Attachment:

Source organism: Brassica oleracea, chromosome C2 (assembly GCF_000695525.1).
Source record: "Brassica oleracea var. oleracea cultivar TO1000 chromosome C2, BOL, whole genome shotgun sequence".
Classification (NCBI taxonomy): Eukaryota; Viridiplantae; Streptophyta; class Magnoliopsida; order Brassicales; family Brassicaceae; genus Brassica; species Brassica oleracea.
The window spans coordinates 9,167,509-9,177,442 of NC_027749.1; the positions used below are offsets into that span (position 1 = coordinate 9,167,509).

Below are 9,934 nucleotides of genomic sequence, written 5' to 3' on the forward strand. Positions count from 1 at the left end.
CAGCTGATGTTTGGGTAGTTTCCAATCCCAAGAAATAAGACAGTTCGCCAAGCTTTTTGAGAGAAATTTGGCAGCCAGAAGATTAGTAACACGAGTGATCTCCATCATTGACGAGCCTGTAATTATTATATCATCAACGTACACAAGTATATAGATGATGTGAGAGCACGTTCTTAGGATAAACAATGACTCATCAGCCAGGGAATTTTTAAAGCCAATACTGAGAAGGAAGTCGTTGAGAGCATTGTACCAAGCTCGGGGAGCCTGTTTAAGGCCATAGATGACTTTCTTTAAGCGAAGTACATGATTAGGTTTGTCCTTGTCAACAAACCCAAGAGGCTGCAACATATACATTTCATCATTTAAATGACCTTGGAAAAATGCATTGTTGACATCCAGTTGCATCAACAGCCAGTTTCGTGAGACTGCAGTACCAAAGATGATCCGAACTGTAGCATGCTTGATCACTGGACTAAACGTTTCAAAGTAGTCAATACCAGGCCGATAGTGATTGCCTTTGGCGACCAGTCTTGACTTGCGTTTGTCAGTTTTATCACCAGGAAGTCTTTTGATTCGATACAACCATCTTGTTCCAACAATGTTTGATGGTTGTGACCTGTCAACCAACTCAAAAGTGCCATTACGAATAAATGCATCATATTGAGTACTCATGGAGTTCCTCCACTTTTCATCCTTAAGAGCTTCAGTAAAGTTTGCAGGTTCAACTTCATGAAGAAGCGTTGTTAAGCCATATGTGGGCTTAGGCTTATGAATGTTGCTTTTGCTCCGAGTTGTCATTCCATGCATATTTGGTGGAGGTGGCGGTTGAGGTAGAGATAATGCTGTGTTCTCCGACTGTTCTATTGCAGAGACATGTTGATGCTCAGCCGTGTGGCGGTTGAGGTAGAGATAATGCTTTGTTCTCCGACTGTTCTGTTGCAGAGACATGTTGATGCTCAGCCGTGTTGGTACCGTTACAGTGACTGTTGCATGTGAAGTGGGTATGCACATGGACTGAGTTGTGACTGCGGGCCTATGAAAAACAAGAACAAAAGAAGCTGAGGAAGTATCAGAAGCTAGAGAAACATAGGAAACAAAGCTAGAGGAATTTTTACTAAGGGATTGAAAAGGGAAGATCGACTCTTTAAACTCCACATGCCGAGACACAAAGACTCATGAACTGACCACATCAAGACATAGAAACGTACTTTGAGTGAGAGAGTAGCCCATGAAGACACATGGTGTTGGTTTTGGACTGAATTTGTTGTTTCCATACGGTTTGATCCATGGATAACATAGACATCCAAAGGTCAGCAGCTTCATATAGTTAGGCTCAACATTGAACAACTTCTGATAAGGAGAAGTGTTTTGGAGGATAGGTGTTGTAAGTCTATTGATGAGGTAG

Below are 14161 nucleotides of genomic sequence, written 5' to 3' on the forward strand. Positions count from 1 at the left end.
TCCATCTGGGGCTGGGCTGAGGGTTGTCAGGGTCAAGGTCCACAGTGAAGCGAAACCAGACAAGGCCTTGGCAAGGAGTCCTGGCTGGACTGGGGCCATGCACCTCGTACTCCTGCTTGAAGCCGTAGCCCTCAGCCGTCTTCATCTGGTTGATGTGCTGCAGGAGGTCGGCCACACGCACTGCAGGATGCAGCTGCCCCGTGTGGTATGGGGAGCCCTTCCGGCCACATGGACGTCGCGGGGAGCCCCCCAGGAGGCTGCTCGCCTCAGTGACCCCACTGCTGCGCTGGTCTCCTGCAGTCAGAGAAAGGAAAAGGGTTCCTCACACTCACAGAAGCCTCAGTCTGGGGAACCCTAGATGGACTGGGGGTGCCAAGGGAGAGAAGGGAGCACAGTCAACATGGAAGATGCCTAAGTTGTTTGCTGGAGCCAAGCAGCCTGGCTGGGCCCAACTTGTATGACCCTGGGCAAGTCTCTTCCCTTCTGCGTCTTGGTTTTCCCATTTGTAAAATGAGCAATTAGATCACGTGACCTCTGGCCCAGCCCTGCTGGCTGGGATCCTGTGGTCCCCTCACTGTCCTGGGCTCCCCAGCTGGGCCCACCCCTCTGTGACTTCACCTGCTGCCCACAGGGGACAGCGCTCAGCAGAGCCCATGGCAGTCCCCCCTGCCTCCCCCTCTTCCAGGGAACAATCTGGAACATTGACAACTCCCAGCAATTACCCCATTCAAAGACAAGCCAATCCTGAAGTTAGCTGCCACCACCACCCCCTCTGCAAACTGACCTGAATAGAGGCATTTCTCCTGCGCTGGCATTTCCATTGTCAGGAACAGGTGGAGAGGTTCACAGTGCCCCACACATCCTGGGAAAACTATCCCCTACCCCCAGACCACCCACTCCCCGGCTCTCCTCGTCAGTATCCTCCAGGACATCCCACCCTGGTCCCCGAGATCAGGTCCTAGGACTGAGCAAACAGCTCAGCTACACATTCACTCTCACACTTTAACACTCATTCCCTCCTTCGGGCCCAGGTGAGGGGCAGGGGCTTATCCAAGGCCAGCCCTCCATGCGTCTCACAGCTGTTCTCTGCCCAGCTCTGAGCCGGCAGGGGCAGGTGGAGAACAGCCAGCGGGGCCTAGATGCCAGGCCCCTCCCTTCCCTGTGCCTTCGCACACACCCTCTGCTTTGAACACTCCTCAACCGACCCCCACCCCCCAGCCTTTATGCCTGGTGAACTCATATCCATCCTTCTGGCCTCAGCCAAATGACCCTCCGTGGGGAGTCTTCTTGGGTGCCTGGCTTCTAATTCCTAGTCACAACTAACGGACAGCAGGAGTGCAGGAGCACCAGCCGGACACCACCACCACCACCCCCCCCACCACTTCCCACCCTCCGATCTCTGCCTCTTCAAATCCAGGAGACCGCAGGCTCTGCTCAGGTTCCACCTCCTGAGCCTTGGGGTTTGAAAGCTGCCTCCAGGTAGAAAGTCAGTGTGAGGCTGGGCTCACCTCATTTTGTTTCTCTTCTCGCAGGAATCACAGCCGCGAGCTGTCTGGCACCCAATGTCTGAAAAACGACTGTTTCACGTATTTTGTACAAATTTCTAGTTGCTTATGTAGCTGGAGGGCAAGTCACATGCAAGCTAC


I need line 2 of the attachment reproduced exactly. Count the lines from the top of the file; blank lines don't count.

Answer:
Source record: "Brassica oleracea var. oleracea cultivar TO1000 chromosome C2, BOL, whole genome shotgun sequence".